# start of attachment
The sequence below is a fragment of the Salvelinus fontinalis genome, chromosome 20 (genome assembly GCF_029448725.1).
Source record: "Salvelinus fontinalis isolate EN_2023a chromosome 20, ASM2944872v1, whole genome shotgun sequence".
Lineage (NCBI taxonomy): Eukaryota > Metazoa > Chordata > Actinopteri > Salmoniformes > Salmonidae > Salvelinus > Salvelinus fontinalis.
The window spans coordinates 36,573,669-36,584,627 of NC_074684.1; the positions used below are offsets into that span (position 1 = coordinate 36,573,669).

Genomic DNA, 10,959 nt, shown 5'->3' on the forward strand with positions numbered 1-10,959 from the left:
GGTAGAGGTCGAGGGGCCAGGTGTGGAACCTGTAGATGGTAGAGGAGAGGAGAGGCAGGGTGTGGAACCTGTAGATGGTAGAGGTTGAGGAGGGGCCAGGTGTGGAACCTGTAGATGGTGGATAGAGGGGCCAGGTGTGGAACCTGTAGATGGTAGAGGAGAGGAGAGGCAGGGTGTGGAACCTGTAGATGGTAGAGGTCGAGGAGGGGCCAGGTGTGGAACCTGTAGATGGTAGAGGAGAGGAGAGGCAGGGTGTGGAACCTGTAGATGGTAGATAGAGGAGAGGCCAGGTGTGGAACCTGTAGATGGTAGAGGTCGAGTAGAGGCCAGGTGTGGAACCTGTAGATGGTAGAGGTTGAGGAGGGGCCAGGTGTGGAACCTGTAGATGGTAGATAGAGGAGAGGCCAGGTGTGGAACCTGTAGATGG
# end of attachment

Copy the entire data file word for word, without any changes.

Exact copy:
The sequence below is a fragment of the Salvelinus fontinalis genome, chromosome 20 (genome assembly GCF_029448725.1).
Source record: "Salvelinus fontinalis isolate EN_2023a chromosome 20, ASM2944872v1, whole genome shotgun sequence".
Lineage (NCBI taxonomy): Eukaryota > Metazoa > Chordata > Actinopteri > Salmoniformes > Salmonidae > Salvelinus > Salvelinus fontinalis.
The window spans coordinates 36,573,669-36,584,627 of NC_074684.1; the positions used below are offsets into that span (position 1 = coordinate 36,573,669).

Genomic DNA, 10,959 nt, shown 5'->3' on the forward strand with positions numbered 1-10,959 from the left:
GGTAGAGGTCGAGGGGCCAGGTGTGGAACCTGTAGATGGTAGAGGAGAGGAGAGGCAGGGTGTGGAACCTGTAGATGGTAGAGGTTGAGGAGGGGCCAGGTGTGGAACCTGTAGATGGTGGATAGAGGGGCCAGGTGTGGAACCTGTAGATGGTAGAGGAGAGGAGAGGCAGGGTGTGGAACCTGTAGATGGTAGAGGTCGAGGAGGGGCCAGGTGTGGAACCTGTAGATGGTAGAGGAGAGGAGAGGCAGGGTGTGGAACCTGTAGATGGTAGATAGAGGAGAGGCCAGGTGTGGAACCTGTAGATGGTAGAGGTCGAGTAGAGGCCAGGTGTGGAACCTGTAGATGGTAGAGGTTGAGGAGGGGCCAGGTGTGGAACCTGTAGATGGTAGATAGAGGAGAGGCCAGGTGTGGAACCTGTAGATGG